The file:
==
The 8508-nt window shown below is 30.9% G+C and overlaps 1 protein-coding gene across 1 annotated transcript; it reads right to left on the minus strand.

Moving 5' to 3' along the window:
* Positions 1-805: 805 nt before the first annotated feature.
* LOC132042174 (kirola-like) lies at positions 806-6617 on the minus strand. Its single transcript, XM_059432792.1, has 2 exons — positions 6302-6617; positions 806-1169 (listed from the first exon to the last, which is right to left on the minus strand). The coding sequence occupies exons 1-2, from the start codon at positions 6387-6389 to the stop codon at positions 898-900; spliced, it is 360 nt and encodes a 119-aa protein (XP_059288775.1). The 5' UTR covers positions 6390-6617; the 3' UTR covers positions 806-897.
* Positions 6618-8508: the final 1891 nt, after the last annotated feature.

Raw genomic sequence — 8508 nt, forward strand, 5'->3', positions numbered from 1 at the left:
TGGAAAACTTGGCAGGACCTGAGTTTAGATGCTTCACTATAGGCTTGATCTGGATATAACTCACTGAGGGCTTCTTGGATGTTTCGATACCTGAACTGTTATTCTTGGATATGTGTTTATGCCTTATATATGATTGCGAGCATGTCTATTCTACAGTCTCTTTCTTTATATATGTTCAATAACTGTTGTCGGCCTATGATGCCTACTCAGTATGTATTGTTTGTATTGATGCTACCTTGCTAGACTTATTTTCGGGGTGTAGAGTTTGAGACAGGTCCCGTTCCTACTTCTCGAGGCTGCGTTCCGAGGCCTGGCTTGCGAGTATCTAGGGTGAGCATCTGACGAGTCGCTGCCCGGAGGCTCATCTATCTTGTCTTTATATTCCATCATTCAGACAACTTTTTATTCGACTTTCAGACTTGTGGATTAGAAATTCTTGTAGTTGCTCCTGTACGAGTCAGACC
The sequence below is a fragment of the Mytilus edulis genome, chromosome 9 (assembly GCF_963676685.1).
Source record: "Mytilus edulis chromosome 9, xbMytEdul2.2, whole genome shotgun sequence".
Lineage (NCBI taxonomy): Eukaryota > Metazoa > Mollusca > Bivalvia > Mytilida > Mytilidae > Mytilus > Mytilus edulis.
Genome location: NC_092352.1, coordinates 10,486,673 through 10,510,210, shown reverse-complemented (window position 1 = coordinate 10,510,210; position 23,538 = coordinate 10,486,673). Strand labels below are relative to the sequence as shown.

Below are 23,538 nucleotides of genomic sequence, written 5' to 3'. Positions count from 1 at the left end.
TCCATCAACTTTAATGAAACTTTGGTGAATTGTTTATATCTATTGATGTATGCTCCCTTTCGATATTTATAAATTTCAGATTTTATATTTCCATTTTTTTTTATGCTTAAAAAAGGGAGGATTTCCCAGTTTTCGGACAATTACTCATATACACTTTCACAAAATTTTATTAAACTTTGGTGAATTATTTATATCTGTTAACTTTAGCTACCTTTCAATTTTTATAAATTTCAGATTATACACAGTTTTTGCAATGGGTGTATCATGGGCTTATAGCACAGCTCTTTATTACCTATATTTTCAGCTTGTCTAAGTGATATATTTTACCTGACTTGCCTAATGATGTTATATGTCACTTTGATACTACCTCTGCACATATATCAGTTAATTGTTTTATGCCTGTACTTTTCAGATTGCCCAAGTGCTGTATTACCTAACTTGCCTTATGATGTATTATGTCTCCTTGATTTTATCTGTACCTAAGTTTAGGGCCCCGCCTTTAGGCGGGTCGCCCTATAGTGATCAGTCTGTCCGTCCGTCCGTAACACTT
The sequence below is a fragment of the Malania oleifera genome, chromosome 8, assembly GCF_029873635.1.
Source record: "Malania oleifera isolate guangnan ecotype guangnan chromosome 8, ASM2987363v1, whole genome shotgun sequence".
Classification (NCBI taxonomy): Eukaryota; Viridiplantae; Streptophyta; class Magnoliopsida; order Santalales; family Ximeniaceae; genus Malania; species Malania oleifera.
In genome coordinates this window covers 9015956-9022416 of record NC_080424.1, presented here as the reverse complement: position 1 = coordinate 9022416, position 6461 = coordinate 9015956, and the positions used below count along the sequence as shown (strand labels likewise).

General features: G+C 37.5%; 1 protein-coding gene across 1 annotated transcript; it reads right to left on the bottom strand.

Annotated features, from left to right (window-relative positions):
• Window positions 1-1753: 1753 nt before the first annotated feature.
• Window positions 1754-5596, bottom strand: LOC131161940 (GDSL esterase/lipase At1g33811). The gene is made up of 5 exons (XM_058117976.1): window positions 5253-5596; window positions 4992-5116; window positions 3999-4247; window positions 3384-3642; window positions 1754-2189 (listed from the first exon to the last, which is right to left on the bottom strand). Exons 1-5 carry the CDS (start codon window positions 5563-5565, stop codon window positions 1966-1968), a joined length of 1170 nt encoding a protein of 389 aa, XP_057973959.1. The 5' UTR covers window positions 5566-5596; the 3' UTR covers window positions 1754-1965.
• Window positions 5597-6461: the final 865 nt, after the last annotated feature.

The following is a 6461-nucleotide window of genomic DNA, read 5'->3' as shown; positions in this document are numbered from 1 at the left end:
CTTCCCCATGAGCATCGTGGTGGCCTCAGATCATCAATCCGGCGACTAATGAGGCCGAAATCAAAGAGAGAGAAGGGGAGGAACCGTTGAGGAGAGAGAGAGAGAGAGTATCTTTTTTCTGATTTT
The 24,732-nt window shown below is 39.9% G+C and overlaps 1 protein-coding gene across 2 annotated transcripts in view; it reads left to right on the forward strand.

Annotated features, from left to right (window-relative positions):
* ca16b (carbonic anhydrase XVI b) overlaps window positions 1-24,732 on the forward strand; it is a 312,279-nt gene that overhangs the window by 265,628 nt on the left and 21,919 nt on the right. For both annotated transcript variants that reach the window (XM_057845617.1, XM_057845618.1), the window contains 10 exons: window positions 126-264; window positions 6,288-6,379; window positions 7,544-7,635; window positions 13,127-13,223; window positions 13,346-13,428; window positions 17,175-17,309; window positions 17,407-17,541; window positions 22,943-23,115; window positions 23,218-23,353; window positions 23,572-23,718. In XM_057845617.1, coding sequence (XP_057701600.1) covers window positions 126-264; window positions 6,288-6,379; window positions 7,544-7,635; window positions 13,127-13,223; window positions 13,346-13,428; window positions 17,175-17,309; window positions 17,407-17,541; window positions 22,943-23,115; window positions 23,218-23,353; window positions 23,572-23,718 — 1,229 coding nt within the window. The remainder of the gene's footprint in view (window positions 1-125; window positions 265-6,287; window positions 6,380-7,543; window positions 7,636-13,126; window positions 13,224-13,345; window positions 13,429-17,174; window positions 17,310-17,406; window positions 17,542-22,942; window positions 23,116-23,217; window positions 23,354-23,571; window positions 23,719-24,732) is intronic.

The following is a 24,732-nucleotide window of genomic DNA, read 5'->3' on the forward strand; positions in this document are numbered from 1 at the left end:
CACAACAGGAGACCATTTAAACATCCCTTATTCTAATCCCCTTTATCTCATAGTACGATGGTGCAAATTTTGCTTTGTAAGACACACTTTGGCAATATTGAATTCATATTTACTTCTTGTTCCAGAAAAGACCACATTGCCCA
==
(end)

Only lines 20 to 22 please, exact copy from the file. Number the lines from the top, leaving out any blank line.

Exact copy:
• Window positions 1-1753: 1753 nt before the first annotated feature.
• Window positions 1754-5596, bottom strand: LOC131161940 (GDSL esterase/lipase At1g33811). The gene is made up of 5 exons (XM_058117976.1): window positions 5253-5596; window positions 4992-5116; window positions 3999-4247; window positions 3384-3642; window positions 1754-2189 (listed from the first exon to the last, which is right to left on the bottom strand). Exons 1-5 carry the CDS (start codon window positions 5563-5565, stop codon window positions 1966-1968), a joined length of 1170 nt encoding a protein of 389 aa, XP_057973959.1. The 5' UTR covers window positions 5566-5596; the 3' UTR covers window positions 1754-1965.
• Window positions 5597-6461: the final 865 nt, after the last annotated feature.